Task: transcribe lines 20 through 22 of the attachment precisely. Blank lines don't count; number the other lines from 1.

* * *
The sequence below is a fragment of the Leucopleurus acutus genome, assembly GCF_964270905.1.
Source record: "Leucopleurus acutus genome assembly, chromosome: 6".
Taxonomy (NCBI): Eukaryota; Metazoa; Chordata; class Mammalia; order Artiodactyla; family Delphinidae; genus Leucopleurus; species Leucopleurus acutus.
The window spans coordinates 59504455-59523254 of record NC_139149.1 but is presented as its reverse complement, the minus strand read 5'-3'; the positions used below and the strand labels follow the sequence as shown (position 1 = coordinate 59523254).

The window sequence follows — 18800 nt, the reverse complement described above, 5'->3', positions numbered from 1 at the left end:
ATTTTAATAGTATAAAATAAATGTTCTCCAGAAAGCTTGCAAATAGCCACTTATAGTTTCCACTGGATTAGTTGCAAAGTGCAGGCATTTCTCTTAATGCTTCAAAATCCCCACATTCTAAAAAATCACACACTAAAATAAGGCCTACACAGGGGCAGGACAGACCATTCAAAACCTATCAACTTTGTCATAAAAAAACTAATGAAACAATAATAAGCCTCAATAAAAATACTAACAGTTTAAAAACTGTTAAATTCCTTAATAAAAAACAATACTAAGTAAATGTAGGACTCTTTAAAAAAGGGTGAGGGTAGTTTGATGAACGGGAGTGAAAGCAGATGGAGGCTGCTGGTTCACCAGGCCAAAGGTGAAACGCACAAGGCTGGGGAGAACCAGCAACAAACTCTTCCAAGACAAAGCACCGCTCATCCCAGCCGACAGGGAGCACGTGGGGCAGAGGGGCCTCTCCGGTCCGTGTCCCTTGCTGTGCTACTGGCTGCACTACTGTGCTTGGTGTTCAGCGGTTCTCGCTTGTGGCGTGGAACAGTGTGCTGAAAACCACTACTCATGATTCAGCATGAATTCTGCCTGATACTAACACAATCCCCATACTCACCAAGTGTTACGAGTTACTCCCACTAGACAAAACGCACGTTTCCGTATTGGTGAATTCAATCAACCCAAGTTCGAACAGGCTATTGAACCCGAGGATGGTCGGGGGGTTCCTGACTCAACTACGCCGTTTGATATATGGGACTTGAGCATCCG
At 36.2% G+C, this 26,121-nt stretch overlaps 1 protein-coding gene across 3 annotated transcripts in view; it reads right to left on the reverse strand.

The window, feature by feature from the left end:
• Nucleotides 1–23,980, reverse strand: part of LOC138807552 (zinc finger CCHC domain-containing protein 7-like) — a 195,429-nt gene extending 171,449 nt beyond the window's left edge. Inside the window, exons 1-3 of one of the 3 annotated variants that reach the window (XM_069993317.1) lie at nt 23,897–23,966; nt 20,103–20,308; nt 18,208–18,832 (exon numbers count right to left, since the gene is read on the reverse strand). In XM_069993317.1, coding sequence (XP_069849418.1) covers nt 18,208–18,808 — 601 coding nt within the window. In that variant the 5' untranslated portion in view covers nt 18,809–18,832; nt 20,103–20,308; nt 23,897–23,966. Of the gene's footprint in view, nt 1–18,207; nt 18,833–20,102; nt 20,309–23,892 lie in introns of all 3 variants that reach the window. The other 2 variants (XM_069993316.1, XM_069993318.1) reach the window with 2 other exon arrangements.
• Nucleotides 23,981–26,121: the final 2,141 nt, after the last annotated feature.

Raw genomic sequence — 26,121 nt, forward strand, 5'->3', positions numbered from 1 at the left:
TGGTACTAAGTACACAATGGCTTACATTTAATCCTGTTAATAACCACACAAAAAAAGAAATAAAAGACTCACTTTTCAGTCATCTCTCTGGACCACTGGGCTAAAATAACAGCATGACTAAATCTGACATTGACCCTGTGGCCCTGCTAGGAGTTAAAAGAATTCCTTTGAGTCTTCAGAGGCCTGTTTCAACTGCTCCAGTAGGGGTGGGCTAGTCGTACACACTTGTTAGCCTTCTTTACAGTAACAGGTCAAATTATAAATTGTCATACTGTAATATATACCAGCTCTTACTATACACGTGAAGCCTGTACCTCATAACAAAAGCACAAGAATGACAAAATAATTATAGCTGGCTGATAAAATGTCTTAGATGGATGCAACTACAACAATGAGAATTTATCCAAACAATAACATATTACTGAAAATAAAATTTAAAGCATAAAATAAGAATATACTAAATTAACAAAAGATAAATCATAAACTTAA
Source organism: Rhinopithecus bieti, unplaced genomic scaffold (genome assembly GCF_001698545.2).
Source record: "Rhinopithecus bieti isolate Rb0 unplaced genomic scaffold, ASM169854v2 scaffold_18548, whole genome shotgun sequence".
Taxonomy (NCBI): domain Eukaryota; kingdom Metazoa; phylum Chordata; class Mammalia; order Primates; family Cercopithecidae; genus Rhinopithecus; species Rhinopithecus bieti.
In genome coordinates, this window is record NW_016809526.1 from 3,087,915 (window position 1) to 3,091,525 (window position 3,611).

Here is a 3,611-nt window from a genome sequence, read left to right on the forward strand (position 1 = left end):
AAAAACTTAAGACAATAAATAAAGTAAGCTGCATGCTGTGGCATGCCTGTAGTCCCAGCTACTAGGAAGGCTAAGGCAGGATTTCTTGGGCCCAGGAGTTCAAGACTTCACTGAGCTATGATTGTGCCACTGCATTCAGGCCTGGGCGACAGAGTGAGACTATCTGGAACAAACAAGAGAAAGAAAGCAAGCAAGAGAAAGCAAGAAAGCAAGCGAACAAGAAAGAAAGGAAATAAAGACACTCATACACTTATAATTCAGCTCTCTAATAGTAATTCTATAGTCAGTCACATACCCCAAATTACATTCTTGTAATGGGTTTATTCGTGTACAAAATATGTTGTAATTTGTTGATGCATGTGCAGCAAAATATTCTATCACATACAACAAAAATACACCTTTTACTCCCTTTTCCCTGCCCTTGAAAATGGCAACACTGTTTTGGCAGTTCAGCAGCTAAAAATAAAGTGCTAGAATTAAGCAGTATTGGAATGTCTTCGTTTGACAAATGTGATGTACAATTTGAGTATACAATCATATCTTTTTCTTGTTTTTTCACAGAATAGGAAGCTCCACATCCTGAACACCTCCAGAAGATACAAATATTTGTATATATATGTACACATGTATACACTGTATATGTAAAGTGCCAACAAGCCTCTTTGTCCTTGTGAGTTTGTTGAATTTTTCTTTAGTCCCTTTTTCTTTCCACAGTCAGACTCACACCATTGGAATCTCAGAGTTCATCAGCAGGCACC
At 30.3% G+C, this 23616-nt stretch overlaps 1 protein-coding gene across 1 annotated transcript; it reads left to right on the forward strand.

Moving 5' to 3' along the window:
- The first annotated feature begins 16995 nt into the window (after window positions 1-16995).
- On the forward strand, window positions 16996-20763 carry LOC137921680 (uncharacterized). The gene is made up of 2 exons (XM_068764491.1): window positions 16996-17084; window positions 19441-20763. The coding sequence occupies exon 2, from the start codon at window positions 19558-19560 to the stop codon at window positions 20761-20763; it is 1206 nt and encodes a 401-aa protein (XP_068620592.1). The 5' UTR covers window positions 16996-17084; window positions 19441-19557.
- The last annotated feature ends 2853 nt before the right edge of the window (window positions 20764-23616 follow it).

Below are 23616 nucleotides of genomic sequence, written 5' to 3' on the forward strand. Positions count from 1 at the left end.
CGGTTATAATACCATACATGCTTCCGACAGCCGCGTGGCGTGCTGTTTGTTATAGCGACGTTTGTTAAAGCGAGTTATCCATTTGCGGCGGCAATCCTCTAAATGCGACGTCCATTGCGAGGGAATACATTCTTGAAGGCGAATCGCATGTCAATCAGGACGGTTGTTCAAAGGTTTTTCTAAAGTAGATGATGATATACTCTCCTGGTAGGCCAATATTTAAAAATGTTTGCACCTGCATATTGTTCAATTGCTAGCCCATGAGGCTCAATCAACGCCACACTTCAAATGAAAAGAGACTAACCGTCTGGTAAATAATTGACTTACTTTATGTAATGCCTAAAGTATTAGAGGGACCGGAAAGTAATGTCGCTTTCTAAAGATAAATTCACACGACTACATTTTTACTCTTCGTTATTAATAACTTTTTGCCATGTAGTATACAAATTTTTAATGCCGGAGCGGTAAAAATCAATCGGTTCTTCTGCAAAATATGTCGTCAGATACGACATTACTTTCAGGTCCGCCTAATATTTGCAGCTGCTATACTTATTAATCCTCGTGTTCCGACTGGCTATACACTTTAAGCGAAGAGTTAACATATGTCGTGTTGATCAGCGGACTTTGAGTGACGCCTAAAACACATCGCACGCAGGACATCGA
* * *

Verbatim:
Moving 5' to 3' along the window:
- The first annotated feature begins 16995 nt into the window (after window positions 1-16995).
- On the forward strand, window positions 16996-20763 carry LOC137921680 (uncharacterized). The gene is made up of 2 exons (XM_068764491.1): window positions 16996-17084; window positions 19441-20763. The coding sequence occupies exon 2, from the start codon at window positions 19558-19560 to the stop codon at window positions 20761-20763; it is 1206 nt and encodes a 401-aa protein (XP_068620592.1). The 5' UTR covers window positions 16996-17084; window positions 19441-19557.